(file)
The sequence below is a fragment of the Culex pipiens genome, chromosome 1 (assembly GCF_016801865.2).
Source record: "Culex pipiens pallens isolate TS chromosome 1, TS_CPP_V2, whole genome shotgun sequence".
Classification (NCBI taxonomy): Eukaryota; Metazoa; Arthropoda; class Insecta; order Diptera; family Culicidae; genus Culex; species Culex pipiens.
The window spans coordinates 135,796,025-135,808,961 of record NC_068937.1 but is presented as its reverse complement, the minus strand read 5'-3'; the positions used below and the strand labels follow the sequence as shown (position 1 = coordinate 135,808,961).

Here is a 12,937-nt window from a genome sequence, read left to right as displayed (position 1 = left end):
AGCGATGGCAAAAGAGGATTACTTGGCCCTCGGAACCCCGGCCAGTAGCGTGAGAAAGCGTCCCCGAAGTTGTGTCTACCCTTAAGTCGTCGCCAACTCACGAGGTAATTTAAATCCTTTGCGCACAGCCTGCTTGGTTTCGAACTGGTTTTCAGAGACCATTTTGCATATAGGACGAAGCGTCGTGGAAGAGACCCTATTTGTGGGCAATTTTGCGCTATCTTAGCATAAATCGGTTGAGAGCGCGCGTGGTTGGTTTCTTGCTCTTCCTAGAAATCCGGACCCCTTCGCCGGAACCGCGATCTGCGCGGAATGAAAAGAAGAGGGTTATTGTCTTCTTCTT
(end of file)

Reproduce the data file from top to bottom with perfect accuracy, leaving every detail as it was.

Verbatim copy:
The sequence below is a fragment of the Culex pipiens genome, chromosome 1 (assembly GCF_016801865.2).
Source record: "Culex pipiens pallens isolate TS chromosome 1, TS_CPP_V2, whole genome shotgun sequence".
Classification (NCBI taxonomy): Eukaryota; Metazoa; Arthropoda; class Insecta; order Diptera; family Culicidae; genus Culex; species Culex pipiens.
The window spans coordinates 135,796,025-135,808,961 of record NC_068937.1 but is presented as its reverse complement, the minus strand read 5'-3'; the positions used below and the strand labels follow the sequence as shown (position 1 = coordinate 135,808,961).

Here is a 12,937-nt window from a genome sequence, read left to right as displayed (position 1 = left end):
AGCGATGGCAAAAGAGGATTACTTGGCCCTCGGAACCCCGGCCAGTAGCGTGAGAAAGCGTCCCCGAAGTTGTGTCTACCCTTAAGTCGTCGCCAACTCACGAGGTAATTTAAATCCTTTGCGCACAGCCTGCTTGGTTTCGAACTGGTTTTCAGAGACCATTTTGCATATAGGACGAAGCGTCGTGGAAGAGACCCTATTTGTGGGCAATTTTGCGCTATCTTAGCATAAATCGGTTGAGAGCGCGCGTGGTTGGTTTCTTGCTCTTCCTAGAAATCCGGACCCCTTCGCCGGAACCGCGATCTGCGCGGAATGAAAAGAAGAGGGTTATTGTCTTCTTCTT